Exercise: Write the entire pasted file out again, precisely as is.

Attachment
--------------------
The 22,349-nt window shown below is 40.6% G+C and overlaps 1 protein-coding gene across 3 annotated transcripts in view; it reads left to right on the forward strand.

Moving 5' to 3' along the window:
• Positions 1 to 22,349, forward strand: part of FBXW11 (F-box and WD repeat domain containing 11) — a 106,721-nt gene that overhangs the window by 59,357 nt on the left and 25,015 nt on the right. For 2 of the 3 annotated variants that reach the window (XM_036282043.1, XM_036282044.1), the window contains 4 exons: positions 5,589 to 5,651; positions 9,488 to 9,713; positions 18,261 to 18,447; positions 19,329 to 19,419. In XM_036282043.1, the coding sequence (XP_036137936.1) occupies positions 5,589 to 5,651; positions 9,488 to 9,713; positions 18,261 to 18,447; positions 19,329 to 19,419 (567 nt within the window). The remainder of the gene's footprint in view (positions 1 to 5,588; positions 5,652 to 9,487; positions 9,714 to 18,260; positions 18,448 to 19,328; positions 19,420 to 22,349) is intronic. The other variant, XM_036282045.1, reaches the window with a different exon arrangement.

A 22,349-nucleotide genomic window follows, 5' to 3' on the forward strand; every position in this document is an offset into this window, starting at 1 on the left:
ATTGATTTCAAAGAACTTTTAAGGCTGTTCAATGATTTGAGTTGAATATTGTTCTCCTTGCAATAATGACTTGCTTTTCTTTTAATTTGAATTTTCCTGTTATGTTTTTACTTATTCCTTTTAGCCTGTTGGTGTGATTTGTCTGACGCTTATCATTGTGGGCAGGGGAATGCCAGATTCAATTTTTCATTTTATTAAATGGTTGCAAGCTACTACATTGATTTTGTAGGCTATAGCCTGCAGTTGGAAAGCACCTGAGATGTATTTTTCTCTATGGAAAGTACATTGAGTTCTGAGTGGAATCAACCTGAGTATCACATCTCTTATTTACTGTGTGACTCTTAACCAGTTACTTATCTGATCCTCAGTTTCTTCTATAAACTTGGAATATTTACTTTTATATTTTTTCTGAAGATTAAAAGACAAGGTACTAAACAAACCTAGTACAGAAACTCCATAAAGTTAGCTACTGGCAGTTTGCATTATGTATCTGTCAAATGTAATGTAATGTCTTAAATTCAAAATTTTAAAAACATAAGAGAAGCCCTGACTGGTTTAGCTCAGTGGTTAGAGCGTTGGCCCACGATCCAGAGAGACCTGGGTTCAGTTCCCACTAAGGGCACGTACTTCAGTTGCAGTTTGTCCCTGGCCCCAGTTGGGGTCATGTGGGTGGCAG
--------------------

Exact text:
The 22,349-nt window shown below is 40.6% G+C and overlaps 1 protein-coding gene across 3 annotated transcripts in view; it reads left to right on the forward strand.

Moving 5' to 3' along the window:
• Positions 1 to 22,349, forward strand: part of FBXW11 (F-box and WD repeat domain containing 11) — a 106,721-nt gene that overhangs the window by 59,357 nt on the left and 25,015 nt on the right. For 2 of the 3 annotated variants that reach the window (XM_036282043.1, XM_036282044.1), the window contains 4 exons: positions 5,589 to 5,651; positions 9,488 to 9,713; positions 18,261 to 18,447; positions 19,329 to 19,419. In XM_036282043.1, the coding sequence (XP_036137936.1) occupies positions 5,589 to 5,651; positions 9,488 to 9,713; positions 18,261 to 18,447; positions 19,329 to 19,419 (567 nt within the window). The remainder of the gene's footprint in view (positions 1 to 5,588; positions 5,652 to 9,487; positions 9,714 to 18,260; positions 18,448 to 19,328; positions 19,420 to 22,349) is intronic. The other variant, XM_036282045.1, reaches the window with a different exon arrangement.

A 22,349-nucleotide genomic window follows, 5' to 3' on the forward strand; every position in this document is an offset into this window, starting at 1 on the left:
ATTGATTTCAAAGAACTTTTAAGGCTGTTCAATGATTTGAGTTGAATATTGTTCTCCTTGCAATAATGACTTGCTTTTCTTTTAATTTGAATTTTCCTGTTATGTTTTTACTTATTCCTTTTAGCCTGTTGGTGTGATTTGTCTGACGCTTATCATTGTGGGCAGGGGAATGCCAGATTCAATTTTTCATTTTATTAAATGGTTGCAAGCTACTACATTGATTTTGTAGGCTATAGCCTGCAGTTGGAAAGCACCTGAGATGTATTTTTCTCTATGGAAAGTACATTGAGTTCTGAGTGGAATCAACCTGAGTATCACATCTCTTATTTACTGTGTGACTCTTAACCAGTTACTTATCTGATCCTCAGTTTCTTCTATAAACTTGGAATATTTACTTTTATATTTTTTCTGAAGATTAAAAGACAAGGTACTAAACAAACCTAGTACAGAAACTCCATAAAGTTAGCTACTGGCAGTTTGCATTATGTATCTGTCAAATGTAATGTAATGTCTTAAATTCAAAATTTTAAAAACATAAGAGAAGCCCTGACTGGTTTAGCTCAGTGGTTAGAGCGTTGGCCCACGATCCAGAGAGACCTGGGTTCAGTTCCCACTAAGGGCACGTACTTCAGTTGCAGTTTGTCCCTGGCCCCAGTTGGGGTCATGTGGGTGGCAG